Achilles lifts his massive helmet and he set it down on his head, and the horsehair plume shone like a star and the waving golden plume shook that Hephaestus drove in bristling thick along its ridge. (Iliad XIX, 380-383)
The Achilles's new helmet has four tubes or crests and, as already mentioned, a gilden mane. (Iliad XXII, 314-316)
We can thus reasonably image the Achilles' new helmet like a typical late Achaean bronze helmet with cheek guards, equipped with four horns and a central highly voluminous and fluttering "gilden" horse-tail plume. Also in this case the helmets components have been arranged folowing some examples coming from Aegean art. The helmet has been also decorated accordingly to the Achiles' new panoply (see also the page dedicated to the Iliad armour)
Another reconstructive hypothes is also based on Peter Connolly and Raffaele D'Amato (*2) research modified with two additional lateral horns. This helmet can be considered a possible bronze variant of the helmets shown in the side A of the famous warriors vase from Mycenae. In this interpretation the four tubes have to be intended as the four horns. In the tall crest holder the voluminous and fluttering "gilden" horse-tail plume is placed. Also in this case the helmet has been decorated with embossed star motif accordingly to the Achiles new panoply.
A reconstructive hypothes can also be made using the two bronze cheek guards found in the grave 40 in Kalorisiki Cyprus previously wrongly interpreted as shield's decorative elements. The helmet general shape is also based on the one represented on a statue from Enkomi Cyprus. As for Iliad description the helmet has been represented with four horns or tubes and a central highly voluminous and fluttering "gilden" horse-tail plume.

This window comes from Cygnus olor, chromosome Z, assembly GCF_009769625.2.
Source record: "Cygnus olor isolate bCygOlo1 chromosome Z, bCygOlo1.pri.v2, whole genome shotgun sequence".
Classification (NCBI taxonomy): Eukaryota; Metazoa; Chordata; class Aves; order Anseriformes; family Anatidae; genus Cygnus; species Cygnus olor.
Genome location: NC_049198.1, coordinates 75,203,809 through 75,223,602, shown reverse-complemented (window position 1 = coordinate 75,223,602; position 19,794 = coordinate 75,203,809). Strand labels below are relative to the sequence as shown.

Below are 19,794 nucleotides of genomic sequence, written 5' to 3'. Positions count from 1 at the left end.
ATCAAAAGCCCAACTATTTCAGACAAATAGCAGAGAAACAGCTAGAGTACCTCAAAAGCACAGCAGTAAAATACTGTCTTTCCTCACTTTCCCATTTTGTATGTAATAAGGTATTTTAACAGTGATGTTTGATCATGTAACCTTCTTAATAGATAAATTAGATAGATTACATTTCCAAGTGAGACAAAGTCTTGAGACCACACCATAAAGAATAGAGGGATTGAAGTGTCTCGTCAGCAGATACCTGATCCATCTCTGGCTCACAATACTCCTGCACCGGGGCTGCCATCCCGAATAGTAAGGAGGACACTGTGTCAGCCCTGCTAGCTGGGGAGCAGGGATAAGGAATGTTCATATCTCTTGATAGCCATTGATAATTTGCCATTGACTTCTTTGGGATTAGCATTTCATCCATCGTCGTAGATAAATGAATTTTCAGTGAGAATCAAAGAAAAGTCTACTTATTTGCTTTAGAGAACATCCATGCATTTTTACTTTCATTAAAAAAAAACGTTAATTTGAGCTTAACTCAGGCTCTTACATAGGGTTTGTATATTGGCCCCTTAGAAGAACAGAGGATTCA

An interesting representation of the Achilles' helmet has been made by Eric Shanower in number 27 of his awesome mithologically and archaeologically based comic serie AGE OF BRONZE THE STORY OF THE TROJAN WAR. This archaeologically reasonable late Achaean helmet shows all of the features of the Achilles' helmets as described in the Iliad:
A shining massive helmet decorated with four tubes or crests, supplied with a support for the plume/horsehair and it fit the Achilles' temples.
ODYSSEUS: In the Iliad Odysseus worn, at least in one specific occasion, a boar tusks helmet because Meriones gave to him bow quiver and sword and over his head he set a helmet made of leather. Inside it was crisscrossed taut with many thongs, outside the gleaming teeth of a white-tusked boar ran round in rows stitched neat and light a master craftman's work, the cap in its center padded soft with felt (Iliad X, 260-265)
In the Odyssey Odysseus referring to himself talk about a bronze helmet fitting his temples,(Odyssey XVIII, 378)
Odysseus, his son Telemachus and the two servants were also wearing bronze helmets with horse tail while their were fighting against the suitors. (Odyssey XXII, 111)
AJAX: his helmet is also more likely made of bronze with cheek guards because: -a terrific din at his temples, his shining helmet clashing under repeated blows, relentless blows beating its forged plates. (Iliad XVI, 104-106)
ATHENA: The gilded helmet of Athena could be similar to the one of Agamemnon being also this helmet equipped with two tubes and four plumes. (Iliad V, 743-744)
DIOMEDES: His helmet is also called "supplied with a tube or support" or "with hollow eyed visor". In this case both the interpretations can be valid. (Il. V, 183)
During the night mission together Odysseus Thrasymedes gave to Diomedes a helmet bullí-hide, bare of ridge and crest, a skullcap, so itís called and made to protect the heads of tough young-blooded fighters (Iliad X, 257-259).
HECTOR: His helmet is very often described as shining so it was for sure made of bronze.
(Iliad II, 816; III, 83/324; V, 689/680; VI, 116/263/342/359/369/440/520; VII, 158/233/263/287; VIII, 160/324/377; XI, 315; XVII, 96/122/169/188//693; XVIII, 21/131/284; XIX, 134; XX, 430; XXII, 232/349/337/355/471)
The Hector's helmet is described with the horsemane plume nodding on top of the helmet. (Iliad VI, 469-470)